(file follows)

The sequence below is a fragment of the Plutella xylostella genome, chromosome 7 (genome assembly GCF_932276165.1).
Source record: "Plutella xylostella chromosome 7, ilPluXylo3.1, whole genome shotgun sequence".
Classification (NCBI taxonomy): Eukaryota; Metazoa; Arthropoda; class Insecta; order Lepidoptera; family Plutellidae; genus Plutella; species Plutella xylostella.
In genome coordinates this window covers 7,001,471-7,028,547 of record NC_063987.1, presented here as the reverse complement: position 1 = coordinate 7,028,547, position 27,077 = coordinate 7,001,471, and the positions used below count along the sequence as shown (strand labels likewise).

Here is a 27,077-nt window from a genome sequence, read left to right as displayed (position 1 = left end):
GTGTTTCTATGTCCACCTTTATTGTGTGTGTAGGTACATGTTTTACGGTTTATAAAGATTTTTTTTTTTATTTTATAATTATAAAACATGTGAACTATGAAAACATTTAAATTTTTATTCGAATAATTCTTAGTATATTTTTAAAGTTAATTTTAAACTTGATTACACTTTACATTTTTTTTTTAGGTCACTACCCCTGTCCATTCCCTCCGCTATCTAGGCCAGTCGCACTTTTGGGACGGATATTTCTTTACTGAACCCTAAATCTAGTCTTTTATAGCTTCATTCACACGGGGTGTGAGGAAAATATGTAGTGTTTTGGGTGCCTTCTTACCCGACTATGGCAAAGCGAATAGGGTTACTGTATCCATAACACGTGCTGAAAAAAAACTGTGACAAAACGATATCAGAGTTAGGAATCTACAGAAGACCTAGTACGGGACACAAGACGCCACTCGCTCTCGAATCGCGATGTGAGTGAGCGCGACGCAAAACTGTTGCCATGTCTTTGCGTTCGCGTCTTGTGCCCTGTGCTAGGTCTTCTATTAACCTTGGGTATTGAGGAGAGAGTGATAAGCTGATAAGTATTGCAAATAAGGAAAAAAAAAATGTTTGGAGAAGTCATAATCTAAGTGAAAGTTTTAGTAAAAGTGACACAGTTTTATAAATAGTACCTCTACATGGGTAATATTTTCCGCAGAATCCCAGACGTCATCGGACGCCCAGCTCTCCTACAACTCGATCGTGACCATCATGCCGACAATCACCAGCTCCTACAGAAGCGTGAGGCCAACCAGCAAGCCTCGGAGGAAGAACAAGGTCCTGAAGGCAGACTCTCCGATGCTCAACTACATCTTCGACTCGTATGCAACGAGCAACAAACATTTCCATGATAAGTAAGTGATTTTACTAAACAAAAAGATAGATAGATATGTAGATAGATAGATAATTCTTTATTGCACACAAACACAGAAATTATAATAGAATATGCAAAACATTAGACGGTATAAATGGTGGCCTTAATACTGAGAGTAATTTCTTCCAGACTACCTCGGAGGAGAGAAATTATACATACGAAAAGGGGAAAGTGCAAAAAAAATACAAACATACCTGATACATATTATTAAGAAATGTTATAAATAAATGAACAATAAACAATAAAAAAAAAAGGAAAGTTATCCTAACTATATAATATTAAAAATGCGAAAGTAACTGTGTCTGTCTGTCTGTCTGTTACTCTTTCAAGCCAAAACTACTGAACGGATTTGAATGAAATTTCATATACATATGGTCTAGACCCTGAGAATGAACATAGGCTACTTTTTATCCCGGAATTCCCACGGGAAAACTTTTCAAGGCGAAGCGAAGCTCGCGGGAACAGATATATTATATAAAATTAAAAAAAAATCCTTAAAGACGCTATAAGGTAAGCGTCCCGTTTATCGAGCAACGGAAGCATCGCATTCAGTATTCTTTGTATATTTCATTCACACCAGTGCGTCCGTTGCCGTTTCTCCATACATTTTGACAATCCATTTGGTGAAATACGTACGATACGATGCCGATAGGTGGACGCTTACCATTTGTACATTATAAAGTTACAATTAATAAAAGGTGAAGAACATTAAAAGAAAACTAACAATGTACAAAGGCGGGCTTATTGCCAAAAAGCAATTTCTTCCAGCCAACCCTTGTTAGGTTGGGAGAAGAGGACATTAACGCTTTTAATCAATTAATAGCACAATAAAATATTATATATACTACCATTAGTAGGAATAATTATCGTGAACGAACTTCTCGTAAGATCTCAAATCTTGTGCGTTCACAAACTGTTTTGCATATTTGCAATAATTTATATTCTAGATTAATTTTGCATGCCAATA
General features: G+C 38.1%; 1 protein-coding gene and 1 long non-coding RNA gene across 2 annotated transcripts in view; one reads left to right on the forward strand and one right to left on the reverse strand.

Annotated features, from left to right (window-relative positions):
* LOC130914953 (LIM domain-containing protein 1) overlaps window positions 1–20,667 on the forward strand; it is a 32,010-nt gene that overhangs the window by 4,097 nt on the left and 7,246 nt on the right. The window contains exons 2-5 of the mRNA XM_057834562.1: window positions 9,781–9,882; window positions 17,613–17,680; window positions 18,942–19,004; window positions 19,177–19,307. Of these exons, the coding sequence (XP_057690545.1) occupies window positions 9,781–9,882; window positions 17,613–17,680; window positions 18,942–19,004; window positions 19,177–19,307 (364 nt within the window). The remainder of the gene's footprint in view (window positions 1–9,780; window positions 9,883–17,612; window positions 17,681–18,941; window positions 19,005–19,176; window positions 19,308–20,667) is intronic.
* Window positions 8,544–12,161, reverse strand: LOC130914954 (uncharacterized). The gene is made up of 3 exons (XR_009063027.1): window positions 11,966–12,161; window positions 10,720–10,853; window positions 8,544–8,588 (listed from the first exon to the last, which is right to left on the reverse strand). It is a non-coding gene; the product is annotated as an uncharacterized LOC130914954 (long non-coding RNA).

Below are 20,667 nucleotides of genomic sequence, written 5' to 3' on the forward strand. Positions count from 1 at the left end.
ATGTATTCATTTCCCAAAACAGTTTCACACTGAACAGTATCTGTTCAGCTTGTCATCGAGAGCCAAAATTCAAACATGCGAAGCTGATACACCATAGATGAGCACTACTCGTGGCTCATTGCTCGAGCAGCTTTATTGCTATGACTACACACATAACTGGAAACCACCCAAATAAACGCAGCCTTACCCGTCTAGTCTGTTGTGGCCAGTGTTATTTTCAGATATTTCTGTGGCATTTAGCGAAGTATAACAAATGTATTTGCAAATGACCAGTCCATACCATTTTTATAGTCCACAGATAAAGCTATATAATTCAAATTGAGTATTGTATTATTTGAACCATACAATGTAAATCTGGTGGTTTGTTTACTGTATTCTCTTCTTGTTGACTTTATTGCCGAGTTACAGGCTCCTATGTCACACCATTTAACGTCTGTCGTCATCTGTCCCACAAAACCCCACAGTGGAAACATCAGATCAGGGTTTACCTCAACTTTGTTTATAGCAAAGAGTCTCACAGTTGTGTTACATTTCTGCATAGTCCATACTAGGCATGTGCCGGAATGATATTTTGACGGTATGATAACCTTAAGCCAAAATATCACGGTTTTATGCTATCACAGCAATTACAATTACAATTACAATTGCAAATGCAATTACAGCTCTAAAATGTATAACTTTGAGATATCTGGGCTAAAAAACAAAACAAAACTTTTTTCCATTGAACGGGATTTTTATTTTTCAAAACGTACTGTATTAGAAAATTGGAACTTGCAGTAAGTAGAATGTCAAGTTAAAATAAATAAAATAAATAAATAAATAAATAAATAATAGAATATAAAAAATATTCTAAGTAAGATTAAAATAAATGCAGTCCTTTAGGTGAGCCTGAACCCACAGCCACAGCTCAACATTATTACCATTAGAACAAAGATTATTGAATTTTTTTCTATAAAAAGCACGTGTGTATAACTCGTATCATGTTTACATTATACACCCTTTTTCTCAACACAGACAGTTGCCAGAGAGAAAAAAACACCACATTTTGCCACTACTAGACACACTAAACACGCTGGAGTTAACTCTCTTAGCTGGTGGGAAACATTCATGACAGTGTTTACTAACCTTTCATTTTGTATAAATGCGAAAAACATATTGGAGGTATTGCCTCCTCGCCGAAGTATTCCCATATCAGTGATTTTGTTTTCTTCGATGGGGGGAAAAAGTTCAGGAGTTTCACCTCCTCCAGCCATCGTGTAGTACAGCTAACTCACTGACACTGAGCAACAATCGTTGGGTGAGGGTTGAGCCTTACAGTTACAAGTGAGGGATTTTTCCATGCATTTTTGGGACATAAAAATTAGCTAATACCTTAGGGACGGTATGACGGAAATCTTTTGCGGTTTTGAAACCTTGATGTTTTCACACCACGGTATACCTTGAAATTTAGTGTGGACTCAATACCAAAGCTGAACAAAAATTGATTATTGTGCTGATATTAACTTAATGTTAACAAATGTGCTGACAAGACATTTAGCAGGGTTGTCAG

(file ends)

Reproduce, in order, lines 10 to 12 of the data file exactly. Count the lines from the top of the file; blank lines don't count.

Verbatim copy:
* Window positions 8,544–12,161, reverse strand: LOC130914954 (uncharacterized). The gene is made up of 3 exons (XR_009063027.1): window positions 11,966–12,161; window positions 10,720–10,853; window positions 8,544–8,588 (listed from the first exon to the last, which is right to left on the reverse strand). It is a non-coding gene; the product is annotated as an uncharacterized LOC130914954 (long non-coding RNA).

Below are 20,667 nucleotides of genomic sequence, written 5' to 3' on the forward strand. Positions count from 1 at the left end.
ATGTATTCATTTCCCAAAACAGTTTCACACTGAACAGTATCTGTTCAGCTTGTCATCGAGAGCCAAAATTCAAACATGCGAAGCTGATACACCATAGATGAGCACTACTCGTGGCTCATTGCTCGAGCAGCTTTATTGCTATGACTACACACATAACTGGAAACCACCCAAATAAACGCAGCCTTACCCGTCTAGTCTGTTGTGGCCAGTGTTATTTTCAGATATTTCTGTGGCATTTAGCGAAGTATAACAAATGTATTTGCAAATGACCAGTCCATACCATTTTTATAGTCCACAGATAAAGCTATATAATTCAAATTGAGTATTGTATTATTTGAACCATACAATGTAAATCTGGTGGTTTGTTTACTGTATTCTCTTCTTGTTGACTTTATTGCCGAGTTACAGGCTCCTATGTCACACCATTTAACGTCTGTCGTCATCTGTCCCACAAAACCCCACAGTGGAAACATCAGATCAGGGTTTACCTCAACTTTGTTTATAGCAAAGAGTCTCACAGTTGTGTTACATTTCTGCATAGTCCATACTAGGCATGTGCCGGAATGATATTTTGACGGTATGATAACCTTAAGCCAAAATATCACGGTTTTATGCTATCACAGCAATTACAATTACAATTACAATTGCAAATGCAATTACAGCTCTAAAATGTATAACTTTGAGATATCTGGGCTAAAAAACAAAACAAAACTTTTTTCCATTGAACGGGATTTTTATTTTTCAAAACGTACTGTATTAGAAAATTGGAACTTGCAGTAAGTAGAATGTCAAGTTAAAATAAATAAAATAAATAAATAAATAAATAAATAATAGAATATAAAAAATATTCTAAGTAAGATTAAAATAAATGCAGTCCTTTAGGTGAGCCTGAACCCACAGCCACAGCTCAACATTATTACCATTAGAACAAAGATTATTGAATTTTTTTCTATAAAAAGCACGTGTGTATAACTCGTATCATGTTTACATTATACACCCTTTTTCTCAACACAGACAGTTGCCAGAGAGAAAAAAACACCACATTTTGCCACTACTAGACACACTAAACACGCTGGAGTTAACTCTCTTAGCTGGTGGGAAACATTCATGACAGTGTTTACTAACCTTTCATTTTGTATAAATGCGAAAAACATATTGGAGGTATTGCCTCCTCGCCGAAGTATTCCCATATCAGTGATTTTGTTTTCTTCGATGGGGGGAAAAAGTTCAGGAGTTTCACCTCCTCCAGCCATCGTGTAGTACAGCTAACTCACTGACACTGAGCAACAATCGTTGGGTGAGGGTTGAGCCTTACAGTTACAAGTGAGGGATTTTTCCATGCATTTTTGGGACATAAAAATTAGCTAATACCTTAGGGACGGTATGACGGAAATCTTTTGCGGTTTTGAAACCTTGATGTTTTCACACCACGGTATACCTTGAAATTTAGTGTGGACTCAATACCAAAGCTGAACAAAAATTGATTATTGTGCTGATATTAACTTAATGTTAACAAATGTGCTGACAAGACATTTAGCAGGGTTGTCAG